Floo Network

🌷 Spring 70
[Inverness] The Voodoo That They Do

Started by Dominique Miller, August 08, 2021, 11:21:44 pm

Eoghan MacLiuthar

To say it was fascinating, that individuals whose families derived from other parts of the world found themselves in the United Kingdom, was an understatement. Listening to Dominique talk about her family of origin was more then interesting. She seemed to have a deep appreciation for her roots, and he could hear the pride that she had in recalling her ancestry. Similarly, Eoghan's mother's magical and muggle family alike immigrated to the United Kingdom. However, he couldn't say he felt the same pride she had. "We're kind of similar! Mum's never insisted on us knowing anything about the practice, though I remember watching my aunties practice when we was little." He looked down, "Me dad's a scots man, though."

Dominique introduced him to, and began explaining the proper practice of vodou. Some of it he was aware of, he knew from watching his aunties that you didn't necessarily need a wand as a a conductor to channel magical powers. He'd also been vaguely aware of the use of items that represented or functioned closer to individual symbols created or passed down by the practioneer. In that way, vodou was more intimate then the magic of this world.

Nevertheless, the memories were not strong, and he couldn't recall them in a meaningful context. It was shameful for him to recall, and he wasn't sure where that feeling and thought derived from. "Aye, I remember reading the passage about the practice of vodou and it's complementary nature to the muggle's religion...Catholicism?" It felt good when he could make connections. Assigning data to other data points would make the information stick further in his mind.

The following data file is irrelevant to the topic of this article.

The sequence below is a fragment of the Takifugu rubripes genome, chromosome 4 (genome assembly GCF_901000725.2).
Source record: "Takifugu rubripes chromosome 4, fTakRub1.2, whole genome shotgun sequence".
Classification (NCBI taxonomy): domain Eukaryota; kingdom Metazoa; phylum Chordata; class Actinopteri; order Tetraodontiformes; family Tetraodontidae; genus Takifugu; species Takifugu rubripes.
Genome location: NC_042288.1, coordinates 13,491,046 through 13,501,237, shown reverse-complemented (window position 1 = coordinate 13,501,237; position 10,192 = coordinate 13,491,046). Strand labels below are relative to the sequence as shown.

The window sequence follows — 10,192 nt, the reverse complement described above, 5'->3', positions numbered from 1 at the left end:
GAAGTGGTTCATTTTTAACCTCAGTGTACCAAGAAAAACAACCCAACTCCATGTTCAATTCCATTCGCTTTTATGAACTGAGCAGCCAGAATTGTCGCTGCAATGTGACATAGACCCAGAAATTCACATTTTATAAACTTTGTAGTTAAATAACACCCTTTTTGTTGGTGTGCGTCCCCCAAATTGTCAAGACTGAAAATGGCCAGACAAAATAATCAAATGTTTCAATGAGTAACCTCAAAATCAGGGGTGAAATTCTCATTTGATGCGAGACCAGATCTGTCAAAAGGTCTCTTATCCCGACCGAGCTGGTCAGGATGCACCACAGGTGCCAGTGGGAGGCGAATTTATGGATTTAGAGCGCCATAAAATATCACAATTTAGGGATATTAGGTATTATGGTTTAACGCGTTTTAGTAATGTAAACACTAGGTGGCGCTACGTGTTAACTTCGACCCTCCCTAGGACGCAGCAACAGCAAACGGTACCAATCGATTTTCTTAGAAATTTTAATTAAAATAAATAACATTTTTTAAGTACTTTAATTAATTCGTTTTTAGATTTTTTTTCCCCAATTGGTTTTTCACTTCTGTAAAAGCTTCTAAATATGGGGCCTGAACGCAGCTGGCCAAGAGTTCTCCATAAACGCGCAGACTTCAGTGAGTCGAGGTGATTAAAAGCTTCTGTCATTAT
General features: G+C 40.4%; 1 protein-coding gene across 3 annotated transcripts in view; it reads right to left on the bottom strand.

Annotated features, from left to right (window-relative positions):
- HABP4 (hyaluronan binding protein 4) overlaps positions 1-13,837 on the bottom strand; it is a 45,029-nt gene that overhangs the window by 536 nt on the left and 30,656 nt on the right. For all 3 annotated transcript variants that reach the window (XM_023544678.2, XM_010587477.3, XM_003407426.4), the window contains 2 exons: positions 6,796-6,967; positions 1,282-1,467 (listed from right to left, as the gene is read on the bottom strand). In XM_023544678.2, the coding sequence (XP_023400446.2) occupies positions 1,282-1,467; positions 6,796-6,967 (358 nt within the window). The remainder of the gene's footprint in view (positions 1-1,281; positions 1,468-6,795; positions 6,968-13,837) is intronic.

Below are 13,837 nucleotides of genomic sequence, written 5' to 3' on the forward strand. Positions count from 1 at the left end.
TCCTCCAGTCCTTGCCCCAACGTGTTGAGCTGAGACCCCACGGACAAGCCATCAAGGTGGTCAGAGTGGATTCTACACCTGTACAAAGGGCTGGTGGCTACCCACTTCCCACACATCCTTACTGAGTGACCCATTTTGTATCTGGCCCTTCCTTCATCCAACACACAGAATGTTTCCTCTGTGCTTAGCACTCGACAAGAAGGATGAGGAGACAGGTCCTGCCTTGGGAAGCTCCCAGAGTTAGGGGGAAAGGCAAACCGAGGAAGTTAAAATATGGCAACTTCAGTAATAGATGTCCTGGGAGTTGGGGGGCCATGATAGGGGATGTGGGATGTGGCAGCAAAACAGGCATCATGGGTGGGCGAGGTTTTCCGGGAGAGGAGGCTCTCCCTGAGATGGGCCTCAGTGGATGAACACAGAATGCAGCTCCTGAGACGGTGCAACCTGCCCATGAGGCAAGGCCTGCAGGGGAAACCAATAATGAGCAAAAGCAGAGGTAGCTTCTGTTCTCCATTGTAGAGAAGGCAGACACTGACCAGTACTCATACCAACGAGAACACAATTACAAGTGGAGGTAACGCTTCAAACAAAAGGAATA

The food arrived, and she paused to let the server plop the plates and bowl down in front of them. "Come up if you need anything else." They replied before walking back towards the kitchen. Steam came off the soup in front of him, and he'd have to wait for the food to be temperate for him to eat. He was not the biggest fan of hot food. "What's a gris-gris?" He inquired curiously. Perhaps he'd understand more with context. The addition of 'spirits and blessings' interested him, too.  Much of the contemporary wizarding world was agnostic/secular from what he could tell. Eoghan had attended churches on Sundays when he stayed with his either side of his muggle family. They'd adopted the Protestant church and attended Sunday sermons.

He looked at her and her plate of haggis with neeps and tatties, watching to see if she'd actually enjoy the food. Maybe she'd be like him, and not actually enjoy it too much. Eoghan wasn't opposed to switching his plate with her to be polite if she couldn't eat it. It wasn't his favorite, but he could stomach it.

Dominique Miller

When it arrived, the food smelled... interesting. The neeps and tatties - common, hearty fare in the form of earthy vegetables. Haggis on the other hand... she wasn't quite sure what to make of it, but knowing that she was coming to Scotland, had read up on it a little, and as she understood it, eating the outermost layer, the stomach lining, wasn't particularly recommended.

"Well, this is rather flavourful!" she exclaimed.

She had a curious memory of a meal when young of some kind of gumbo with lamb sausages, that had been mis-made and lacking proper stock in which to stew. It hadn't been awful, and somehow that was what she was reminded of. Flavoursome, but less spicy than perhaps she might have preferred - but it was tastier than she'd expected once stripping back the stomach lining...